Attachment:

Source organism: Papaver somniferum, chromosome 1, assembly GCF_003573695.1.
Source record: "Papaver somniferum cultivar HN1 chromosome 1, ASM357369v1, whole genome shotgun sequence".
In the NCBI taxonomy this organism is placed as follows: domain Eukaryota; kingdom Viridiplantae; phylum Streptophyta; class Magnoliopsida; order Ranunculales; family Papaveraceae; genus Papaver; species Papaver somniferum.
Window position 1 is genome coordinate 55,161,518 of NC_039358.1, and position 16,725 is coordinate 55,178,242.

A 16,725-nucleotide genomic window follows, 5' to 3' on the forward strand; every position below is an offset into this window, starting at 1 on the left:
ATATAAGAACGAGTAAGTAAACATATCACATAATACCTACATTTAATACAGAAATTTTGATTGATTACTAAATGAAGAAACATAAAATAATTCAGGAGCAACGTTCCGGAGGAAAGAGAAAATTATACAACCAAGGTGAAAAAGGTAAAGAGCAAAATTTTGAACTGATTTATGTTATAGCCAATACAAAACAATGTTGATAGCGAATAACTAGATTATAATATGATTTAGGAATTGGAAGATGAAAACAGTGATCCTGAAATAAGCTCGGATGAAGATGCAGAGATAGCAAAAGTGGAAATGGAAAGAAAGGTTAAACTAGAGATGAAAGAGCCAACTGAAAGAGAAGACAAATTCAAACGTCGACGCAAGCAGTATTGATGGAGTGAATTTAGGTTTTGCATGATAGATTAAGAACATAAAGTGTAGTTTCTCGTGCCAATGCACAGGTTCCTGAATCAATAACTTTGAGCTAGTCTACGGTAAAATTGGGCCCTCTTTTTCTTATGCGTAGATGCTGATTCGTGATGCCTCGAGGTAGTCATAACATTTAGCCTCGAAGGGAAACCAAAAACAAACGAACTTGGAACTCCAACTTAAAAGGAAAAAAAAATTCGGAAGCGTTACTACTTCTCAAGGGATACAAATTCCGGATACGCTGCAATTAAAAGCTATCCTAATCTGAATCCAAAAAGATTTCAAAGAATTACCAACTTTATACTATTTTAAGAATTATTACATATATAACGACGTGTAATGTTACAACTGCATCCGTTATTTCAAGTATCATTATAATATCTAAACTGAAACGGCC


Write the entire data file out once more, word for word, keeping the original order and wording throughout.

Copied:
Source organism: Papaver somniferum, chromosome 1, assembly GCF_003573695.1.
Source record: "Papaver somniferum cultivar HN1 chromosome 1, ASM357369v1, whole genome shotgun sequence".
In the NCBI taxonomy this organism is placed as follows: domain Eukaryota; kingdom Viridiplantae; phylum Streptophyta; class Magnoliopsida; order Ranunculales; family Papaveraceae; genus Papaver; species Papaver somniferum.
Window position 1 is genome coordinate 55,161,518 of NC_039358.1, and position 16,725 is coordinate 55,178,242.

A 16,725-nucleotide genomic window follows, 5' to 3' on the forward strand; every position below is an offset into this window, starting at 1 on the left:
ATATAAGAACGAGTAAGTAAACATATCACATAATACCTACATTTAATACAGAAATTTTGATTGATTACTAAATGAAGAAACATAAAATAATTCAGGAGCAACGTTCCGGAGGAAAGAGAAAATTATACAACCAAGGTGAAAAAGGTAAAGAGCAAAATTTTGAACTGATTTATGTTATAGCCAATACAAAACAATGTTGATAGCGAATAACTAGATTATAATATGATTTAGGAATTGGAAGATGAAAACAGTGATCCTGAAATAAGCTCGGATGAAGATGCAGAGATAGCAAAAGTGGAAATGGAAAGAAAGGTTAAACTAGAGATGAAAGAGCCAACTGAAAGAGAAGACAAATTCAAACGTCGACGCAAGCAGTATTGATGGAGTGAATTTAGGTTTTGCATGATAGATTAAGAACATAAAGTGTAGTTTCTCGTGCCAATGCACAGGTTCCTGAATCAATAACTTTGAGCTAGTCTACGGTAAAATTGGGCCCTCTTTTTCTTATGCGTAGATGCTGATTCGTGATGCCTCGAGGTAGTCATAACATTTAGCCTCGAAGGGAAACCAAAAACAAACGAACTTGGAACTCCAACTTAAAAGGAAAAAAAAATTCGGAAGCGTTACTACTTCTCAAGGGATACAAATTCCGGATACGCTGCAATTAAAAGCTATCCTAATCTGAATCCAAAAAGATTTCAAAGAATTACCAACTTTATACTATTTTAAGAATTATTACATATATAACGACGTGTAATGTTACAACTGCATCCGTTATTTCAAGTATCATTATAATATCTAAACTGAAACGGCC